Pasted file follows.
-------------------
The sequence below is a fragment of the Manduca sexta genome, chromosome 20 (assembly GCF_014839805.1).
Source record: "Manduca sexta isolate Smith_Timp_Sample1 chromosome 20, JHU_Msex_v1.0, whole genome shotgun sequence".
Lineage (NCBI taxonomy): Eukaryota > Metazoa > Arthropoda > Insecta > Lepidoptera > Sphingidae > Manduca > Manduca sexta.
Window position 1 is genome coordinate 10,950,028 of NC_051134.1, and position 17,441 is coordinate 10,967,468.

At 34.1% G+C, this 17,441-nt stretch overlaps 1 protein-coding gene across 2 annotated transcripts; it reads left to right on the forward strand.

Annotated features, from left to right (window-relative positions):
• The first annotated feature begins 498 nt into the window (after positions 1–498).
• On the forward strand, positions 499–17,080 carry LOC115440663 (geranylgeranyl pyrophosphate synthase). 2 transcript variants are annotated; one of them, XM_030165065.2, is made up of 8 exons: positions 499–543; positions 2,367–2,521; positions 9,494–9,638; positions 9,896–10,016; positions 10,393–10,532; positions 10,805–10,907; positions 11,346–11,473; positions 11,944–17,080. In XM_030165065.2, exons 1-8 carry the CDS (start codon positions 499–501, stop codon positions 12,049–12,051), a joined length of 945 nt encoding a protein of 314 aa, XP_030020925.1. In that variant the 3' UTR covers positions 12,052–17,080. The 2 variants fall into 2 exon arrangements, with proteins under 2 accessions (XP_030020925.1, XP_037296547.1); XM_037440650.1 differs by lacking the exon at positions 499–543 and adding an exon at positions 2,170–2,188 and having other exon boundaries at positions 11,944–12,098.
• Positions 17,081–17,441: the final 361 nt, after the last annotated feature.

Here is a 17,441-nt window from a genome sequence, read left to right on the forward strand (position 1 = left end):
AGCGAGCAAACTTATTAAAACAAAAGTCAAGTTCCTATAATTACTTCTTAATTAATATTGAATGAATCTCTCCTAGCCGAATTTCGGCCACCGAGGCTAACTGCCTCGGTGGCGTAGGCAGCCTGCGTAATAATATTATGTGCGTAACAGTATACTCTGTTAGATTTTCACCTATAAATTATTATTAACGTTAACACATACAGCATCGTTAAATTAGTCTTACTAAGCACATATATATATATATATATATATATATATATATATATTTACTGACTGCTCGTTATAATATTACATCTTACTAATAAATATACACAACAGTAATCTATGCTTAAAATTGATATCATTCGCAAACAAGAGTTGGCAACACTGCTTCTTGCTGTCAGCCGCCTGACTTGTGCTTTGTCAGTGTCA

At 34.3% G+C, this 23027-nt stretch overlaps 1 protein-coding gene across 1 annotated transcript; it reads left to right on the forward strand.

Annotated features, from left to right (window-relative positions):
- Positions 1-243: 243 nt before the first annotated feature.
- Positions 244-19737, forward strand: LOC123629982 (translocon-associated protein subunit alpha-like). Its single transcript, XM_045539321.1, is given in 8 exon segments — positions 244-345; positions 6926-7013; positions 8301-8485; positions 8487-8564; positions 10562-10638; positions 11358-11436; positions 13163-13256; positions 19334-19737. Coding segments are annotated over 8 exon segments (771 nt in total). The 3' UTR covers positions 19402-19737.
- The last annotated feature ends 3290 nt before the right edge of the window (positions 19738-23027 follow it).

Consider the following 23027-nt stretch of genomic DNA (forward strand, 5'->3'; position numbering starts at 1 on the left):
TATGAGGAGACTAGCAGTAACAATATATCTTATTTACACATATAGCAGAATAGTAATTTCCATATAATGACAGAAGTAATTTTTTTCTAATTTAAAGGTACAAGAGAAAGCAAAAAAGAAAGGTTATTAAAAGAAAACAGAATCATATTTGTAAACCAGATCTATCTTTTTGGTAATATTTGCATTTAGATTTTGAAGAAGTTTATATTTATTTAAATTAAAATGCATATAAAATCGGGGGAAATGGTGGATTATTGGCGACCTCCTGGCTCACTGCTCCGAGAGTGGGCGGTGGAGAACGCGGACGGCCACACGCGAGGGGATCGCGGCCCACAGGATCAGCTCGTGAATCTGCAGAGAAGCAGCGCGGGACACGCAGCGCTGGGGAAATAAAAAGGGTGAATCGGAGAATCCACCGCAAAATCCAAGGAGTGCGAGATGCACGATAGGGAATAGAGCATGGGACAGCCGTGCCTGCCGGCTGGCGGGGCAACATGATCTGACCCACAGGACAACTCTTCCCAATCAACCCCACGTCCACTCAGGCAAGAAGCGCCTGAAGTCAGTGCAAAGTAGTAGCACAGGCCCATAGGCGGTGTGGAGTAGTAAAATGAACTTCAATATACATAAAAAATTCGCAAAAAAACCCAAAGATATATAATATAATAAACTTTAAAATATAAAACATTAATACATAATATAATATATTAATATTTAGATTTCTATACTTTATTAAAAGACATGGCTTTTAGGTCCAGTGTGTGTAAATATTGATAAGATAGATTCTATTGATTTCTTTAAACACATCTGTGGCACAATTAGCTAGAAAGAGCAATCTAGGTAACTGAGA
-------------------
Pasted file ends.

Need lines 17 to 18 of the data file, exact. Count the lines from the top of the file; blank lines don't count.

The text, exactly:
Consider the following 23027-nt stretch of genomic DNA (forward strand, 5'->3'; position numbering starts at 1 on the left):
TATGAGGAGACTAGCAGTAACAATATATCTTATTTACACATATAGCAGAATAGTAATTTCCATATAATGACAGAAGTAATTTTTTTCTAATTTAAAGGTACAAGAGAAAGCAAAAAAGAAAGGTTATTAAAAGAAAACAGAATCATATTTGTAAACCAGATCTATCTTTTTGGTAATATTTGCATTTAGATTTTGAAGAAGTTTATATTTATTTAAATTAAAATGCATATAAAATCGGGGGAAATGGTGGATTATTGGCGACCTCCTGGCTCACTGCTCCGAGAGTGGGCGGTGGAGAACGCGGACGGCCACACGCGAGGGGATCGCGGCCCACAGGATCAGCTCGTGAATCTGCAGAGAAGCAGCGCGGGACACGCAGCGCTGGGGAAATAAAAAGGGTGAATCGGAGAATCCACCGCAAAATCCAAGGAGTGCGAGATGCACGATAGGGAATAGAGCATGGGACAGCCGTGCCTGCCGGCTGGCGGGGCAACATGATCTGACCCACAGGACAACTCTTCCCAATCAACCCCACGTCCACTCAGGCAAGAAGCGCCTGAAGTCAGTGCAAAGTAGTAGCACAGGCCCATAGGCGGTGTGGAGTAGTAAAATGAACTTCAATATACATAAAAAATTCGCAAAAAAACCCAAAGATATATAATATAATAAACTTTAAAATATAAAACATTAATACATAATATAATATATTAATATTTAGATTTCTATACTTTATTAAAAGACATGGCTTTTAGGTCCAGTGTGTGTAAATATTGATAAGATAGATTCTATTGATTTCTTTAAACACATCTGTGGCACAATTAGCTAGAAAGAGCAATCTAGGTAACTGAGA